Some SEO experts may argue that keywords are not as important as they once were, but I think most would agree that they still most definitely have their place, as does keyword research. If you are serious about generating quality web traffic, an understanding of how to use long-tail keywords is essential.
However, popular keywords are highly competitive and it can take time to build up enough authority for high-volume keywords in SEO. What’s more, the cost can be substantial, as well as the time invested in research, so it’s necessary to look at the bigger picture.
Long-tail keywords are much less competitive, are more specifically targeted and can make a real difference to your campaign, giving an extra dimension to your SEM efforts.
What are long-tail keywords?
Simply put, they are more of a phrase than keyword, usually of more than three words, which are more specific in search terms. So for example, if you own a florist, then you will want to use the term ‘flowers’, of course.
However, the person doing the searching might be looking for something more specific, such as ‘yellow roses’, which is not quite as broad as flowers only. You can see then how these can also be built on.
In PPC, long-tail keywords are much more cost-effective than their broad, one-word counterparts and can drive higher CTRs. Whether you use competitive key terms or not, a grasp of how to use long-tail keywords should always make up a part of your SEM campaign.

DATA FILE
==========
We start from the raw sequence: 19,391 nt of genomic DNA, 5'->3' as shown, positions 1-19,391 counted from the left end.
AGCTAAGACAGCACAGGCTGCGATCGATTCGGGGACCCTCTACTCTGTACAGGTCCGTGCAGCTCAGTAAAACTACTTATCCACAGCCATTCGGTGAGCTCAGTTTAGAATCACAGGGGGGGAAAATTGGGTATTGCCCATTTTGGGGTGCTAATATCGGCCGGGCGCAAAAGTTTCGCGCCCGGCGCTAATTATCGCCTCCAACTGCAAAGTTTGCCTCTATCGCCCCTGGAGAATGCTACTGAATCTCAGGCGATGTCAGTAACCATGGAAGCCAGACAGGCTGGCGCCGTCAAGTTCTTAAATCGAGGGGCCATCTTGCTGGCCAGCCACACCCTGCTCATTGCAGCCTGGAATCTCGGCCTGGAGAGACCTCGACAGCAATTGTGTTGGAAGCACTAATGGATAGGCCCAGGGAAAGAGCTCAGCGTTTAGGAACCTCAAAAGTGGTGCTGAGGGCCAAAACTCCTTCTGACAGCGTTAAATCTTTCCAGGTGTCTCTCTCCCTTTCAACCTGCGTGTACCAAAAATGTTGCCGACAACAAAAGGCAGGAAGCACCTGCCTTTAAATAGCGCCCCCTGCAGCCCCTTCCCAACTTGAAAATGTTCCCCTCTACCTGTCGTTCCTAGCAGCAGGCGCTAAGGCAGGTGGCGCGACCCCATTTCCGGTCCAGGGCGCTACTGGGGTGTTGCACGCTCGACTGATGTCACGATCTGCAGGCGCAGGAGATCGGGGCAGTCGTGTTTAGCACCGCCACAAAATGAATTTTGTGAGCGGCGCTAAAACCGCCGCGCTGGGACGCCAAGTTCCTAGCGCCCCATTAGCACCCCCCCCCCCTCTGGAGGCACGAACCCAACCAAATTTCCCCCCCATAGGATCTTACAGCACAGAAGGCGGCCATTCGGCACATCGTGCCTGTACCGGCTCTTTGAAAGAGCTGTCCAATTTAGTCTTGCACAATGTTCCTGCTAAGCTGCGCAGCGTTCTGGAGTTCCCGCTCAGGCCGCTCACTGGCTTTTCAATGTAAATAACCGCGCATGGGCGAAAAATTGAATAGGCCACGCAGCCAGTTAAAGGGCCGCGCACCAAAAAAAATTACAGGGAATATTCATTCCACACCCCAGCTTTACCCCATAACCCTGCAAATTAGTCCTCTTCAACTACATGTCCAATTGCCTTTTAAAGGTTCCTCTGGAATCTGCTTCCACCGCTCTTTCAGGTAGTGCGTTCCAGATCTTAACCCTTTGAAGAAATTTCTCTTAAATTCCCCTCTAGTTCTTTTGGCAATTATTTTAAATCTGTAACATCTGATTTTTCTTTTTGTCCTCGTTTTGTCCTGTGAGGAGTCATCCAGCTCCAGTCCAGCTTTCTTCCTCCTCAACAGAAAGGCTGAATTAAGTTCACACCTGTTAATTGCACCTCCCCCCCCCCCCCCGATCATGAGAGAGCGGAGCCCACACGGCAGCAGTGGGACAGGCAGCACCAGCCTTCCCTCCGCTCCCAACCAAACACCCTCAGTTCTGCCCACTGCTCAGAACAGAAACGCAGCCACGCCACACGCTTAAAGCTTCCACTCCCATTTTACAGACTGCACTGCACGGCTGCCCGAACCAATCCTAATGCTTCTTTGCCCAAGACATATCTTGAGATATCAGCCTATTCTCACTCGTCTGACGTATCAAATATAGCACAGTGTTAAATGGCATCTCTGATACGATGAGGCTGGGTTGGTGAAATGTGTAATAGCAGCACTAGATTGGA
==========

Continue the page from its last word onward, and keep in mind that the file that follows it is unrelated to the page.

How to find them
There are a few tactics that can be employed to find effective long-tail keywords. Firstly by looking at something as simple as Google Suggest, it’s surprising what you might come up with.
Thinking about it, when you begin to type into Google, what’s suggested are often common searches, so by trying out a few combinations, you can arrive at some excellent ideas and starting points for using long-tail keywords.
Of course, not all of these will be suitable, as I’m sure anyone who has used Google may have noticed. It’s a good starting point though, all the same. Sticking with Google, scroll to the bottom of a search page and you will see the related searches links, which can prompt further ideas.
Google Trends – how to use long-tail keywords
Another idea is to use Google Trends to see which search terms relating to your business are hot at the moment. So again, sticking with flowers, if this is typed into Trends, then it will return a graph showing you how much interest this word gets, related words, how it’s competing in your area and words/terms that are rising in popularity.
This is a great tool for keyword research and can be used as well as the Google AdWords tool to really help to kick-start your ideas and research.
It’s a good idea in fact to use as many keyword suggestion tools as you can, preferably from the larger sites. YouTube have one and so do Twitter, Amazon, eBay and of course Bing.
Whilst you can get third-party software to help too, it’s wise to ensure that it’s reputable by reading online reviews and asking friends who may be in the know when it comes to SEM.
Google AdWords tool
This is the best resource for finding keywords there is and to find long-tail keywords it’s just a matter of typing two or three words into the keyword tool. This will return results that are 3 or 4 words long, which can be searched again until the right term for you has been found.
For example, if you were to start with ‘flowers’, you will see results such as ‘mother’s day flowers’ returned. If you then go on to type in ‘pink flowers’, you’ll see more three-word results, such as ‘pink spring flowers’.
As you can see, this can give you a lot more scope and opportunity when it comes to learning how to use long-tail keywords. If you use suggest tools, alongside keyword tools, then you’re increasing your chances of success even more.
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